“Think about atheism for a second. As an atheist, you must believe that you are the result of the purely mindless, random chance interaction of particles over an immensely long period of time—the classic monkey typing Shakespeare scenario. (I know that the origin of species involves natural selection—however what created our universe with natural laws, which make life possible? Blind chance.) Being a soulless bag of chemicals created by unguided, meaningless random chance you of course have no free will. You are merely a zombie acting automatically according to the chemicals swishing around in your brain. I don't find this too plausible for many reasons.”— Jacob Stein (2012), “Does Egyptian History Contradict the Torah”, Jan 10 
“If Darwin was right, man is nothing more than a soulless bag of chemicals or equally soulless hominid and there is no ultimate fixed meaning or higher purpose to life except what we choose.”— Linda Kimball (2013), “Our Only Defense Against the Destructive ‘Me’ Generation & Antichrist Utopianists”, Aug 20 
The term "soulless bag of chemicals", as of 2014, has yet to make it into GoogleBooks, and seems to presently reside in the spontaneous colloquial vernacular of the blogosphere, videos, and forums.
One tricky issue that compounds the jump to asoulism, is that of "moralism" connected to the theory of the soul, namely that if one denies the soul, one also, assumedly, must therefore, be an amoralist, i.e. deny the existence of "morals" (or justice).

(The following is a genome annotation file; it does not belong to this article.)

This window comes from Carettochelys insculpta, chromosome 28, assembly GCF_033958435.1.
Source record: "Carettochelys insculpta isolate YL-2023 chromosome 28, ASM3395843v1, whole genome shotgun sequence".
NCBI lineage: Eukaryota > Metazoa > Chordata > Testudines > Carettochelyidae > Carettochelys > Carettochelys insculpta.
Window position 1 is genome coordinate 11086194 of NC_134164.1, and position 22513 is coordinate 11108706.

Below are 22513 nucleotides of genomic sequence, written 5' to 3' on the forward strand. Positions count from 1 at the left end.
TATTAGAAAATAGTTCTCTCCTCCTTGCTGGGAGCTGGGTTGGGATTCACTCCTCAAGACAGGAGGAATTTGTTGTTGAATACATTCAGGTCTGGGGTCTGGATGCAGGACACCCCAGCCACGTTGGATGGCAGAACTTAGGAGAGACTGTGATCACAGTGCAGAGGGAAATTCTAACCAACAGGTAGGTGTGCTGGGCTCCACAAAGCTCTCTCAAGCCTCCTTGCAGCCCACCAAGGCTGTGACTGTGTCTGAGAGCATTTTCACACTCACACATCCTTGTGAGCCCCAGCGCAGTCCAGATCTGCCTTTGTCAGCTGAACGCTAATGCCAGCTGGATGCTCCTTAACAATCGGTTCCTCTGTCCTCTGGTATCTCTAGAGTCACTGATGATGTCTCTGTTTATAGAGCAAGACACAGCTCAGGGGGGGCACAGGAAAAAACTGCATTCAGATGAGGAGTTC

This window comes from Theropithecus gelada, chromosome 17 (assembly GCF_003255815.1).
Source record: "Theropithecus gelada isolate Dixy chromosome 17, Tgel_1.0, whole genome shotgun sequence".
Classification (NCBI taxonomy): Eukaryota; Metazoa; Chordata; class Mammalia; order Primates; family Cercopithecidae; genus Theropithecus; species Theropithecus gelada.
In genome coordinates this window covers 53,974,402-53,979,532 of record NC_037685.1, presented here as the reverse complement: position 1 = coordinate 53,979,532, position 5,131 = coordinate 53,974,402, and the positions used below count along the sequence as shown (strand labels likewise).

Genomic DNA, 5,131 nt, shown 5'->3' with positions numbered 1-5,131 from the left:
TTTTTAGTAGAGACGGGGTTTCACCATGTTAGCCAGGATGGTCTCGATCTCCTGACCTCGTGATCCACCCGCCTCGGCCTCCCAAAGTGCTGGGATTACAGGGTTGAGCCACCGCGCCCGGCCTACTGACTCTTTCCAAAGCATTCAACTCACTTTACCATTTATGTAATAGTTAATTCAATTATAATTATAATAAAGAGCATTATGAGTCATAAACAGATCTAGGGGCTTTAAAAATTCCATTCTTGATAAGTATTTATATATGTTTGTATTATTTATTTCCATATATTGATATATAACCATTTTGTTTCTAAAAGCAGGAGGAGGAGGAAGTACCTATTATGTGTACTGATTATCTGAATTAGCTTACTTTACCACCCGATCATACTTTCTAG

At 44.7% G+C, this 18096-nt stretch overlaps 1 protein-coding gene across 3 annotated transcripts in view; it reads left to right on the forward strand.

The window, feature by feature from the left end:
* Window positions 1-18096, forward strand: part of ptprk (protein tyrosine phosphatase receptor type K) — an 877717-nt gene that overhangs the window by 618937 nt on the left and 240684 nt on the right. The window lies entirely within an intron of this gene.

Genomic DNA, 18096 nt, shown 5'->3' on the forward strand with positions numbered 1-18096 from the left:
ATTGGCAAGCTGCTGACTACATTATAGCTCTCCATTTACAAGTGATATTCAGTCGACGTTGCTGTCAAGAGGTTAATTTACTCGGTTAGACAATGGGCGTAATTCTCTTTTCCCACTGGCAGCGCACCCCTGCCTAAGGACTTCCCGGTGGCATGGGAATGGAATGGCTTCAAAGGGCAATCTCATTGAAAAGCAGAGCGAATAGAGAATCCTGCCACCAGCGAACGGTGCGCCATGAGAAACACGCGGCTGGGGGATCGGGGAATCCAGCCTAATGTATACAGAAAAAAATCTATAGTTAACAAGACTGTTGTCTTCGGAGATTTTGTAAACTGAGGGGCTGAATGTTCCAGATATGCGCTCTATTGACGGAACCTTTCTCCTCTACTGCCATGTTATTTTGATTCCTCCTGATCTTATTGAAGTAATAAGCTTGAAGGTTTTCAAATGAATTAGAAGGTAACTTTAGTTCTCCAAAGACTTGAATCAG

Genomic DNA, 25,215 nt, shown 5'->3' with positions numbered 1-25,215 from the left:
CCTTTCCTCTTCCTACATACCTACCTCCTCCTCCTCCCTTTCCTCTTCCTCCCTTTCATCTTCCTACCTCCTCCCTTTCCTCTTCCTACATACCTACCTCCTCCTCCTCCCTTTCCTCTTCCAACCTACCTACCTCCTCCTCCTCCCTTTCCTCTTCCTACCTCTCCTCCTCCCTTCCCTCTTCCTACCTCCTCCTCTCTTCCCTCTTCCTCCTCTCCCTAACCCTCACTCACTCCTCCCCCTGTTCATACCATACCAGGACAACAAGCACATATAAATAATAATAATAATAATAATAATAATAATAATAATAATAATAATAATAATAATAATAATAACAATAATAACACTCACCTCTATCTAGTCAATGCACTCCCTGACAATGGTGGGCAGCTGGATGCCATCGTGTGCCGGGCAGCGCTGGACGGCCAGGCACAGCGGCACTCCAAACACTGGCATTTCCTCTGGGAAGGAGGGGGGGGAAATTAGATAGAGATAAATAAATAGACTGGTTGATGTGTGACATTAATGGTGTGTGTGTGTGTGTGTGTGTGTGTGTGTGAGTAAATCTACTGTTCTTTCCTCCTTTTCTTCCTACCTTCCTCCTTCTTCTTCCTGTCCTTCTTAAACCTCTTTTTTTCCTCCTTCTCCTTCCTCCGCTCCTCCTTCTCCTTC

A second, less tricky, issue that compounds the jump to asoulism, is that of "mortalism" connected to the theory of the soul, namely that if one denies the soul, one also, assumedly, must therefore be an mortalist, i.e. deny the existence of "immortality" (or afterlife), or variants thereof.
Partial | Asoulism
There exists a middle range of atheists who deny the existence of god but retain a semblance of soul theory; the following is one notable example:
“There was no wit, no shadow, no nuance, no multi-sidedness, no art, no pleasure or erotic play to be found in its pages. It denied god, argued that all religions were created out of fear, ignorance, and anthropism; that souls did not outlive the body; that the world was determined by strict laws.”— Denis Diderot (c.1769), private complaints on reading Baron d’Holbach’s The System of Nature 
Another example is the 1899 evolution-based neuro-soulplasm theory of atheist-pantheist Ernst Haeckel. A few "skeptical agnostic asoulists" include: Napoleon Bonaparte (c.1815), Sigmund Freud (sort of: Yes/No; metaphor), and possibly David Weisman (2010).
The following are related quotes:
“What is the soul, but an empty word to which no idea corresponds?”— Julien la Mettrie (c.1747/48) 
“A soul? Give my watch to a savage, and he will think it has a soul. If I have a soul, then pigs and dogs also have souls”— Napoleon Bonaparte (1817), “To Gaspard Gourgaud”, St. Helana, Jan 28
“The church believes in things that do not exist, in ‘souls’; it believes in effects that do not exist, in ‘divine’ effects; it believes in states that do not exist, in ‘sin’, in ‘redemption’, in the salvation of the soul: it stays everywhere on the surface, at signs, gestures, word to which it gives an arbitrary meaning. It possesses a thoroughly thought-out method of psychological counterfeiting.”— Friedrich Nietzsche (1888), WP:394, Mar-Jun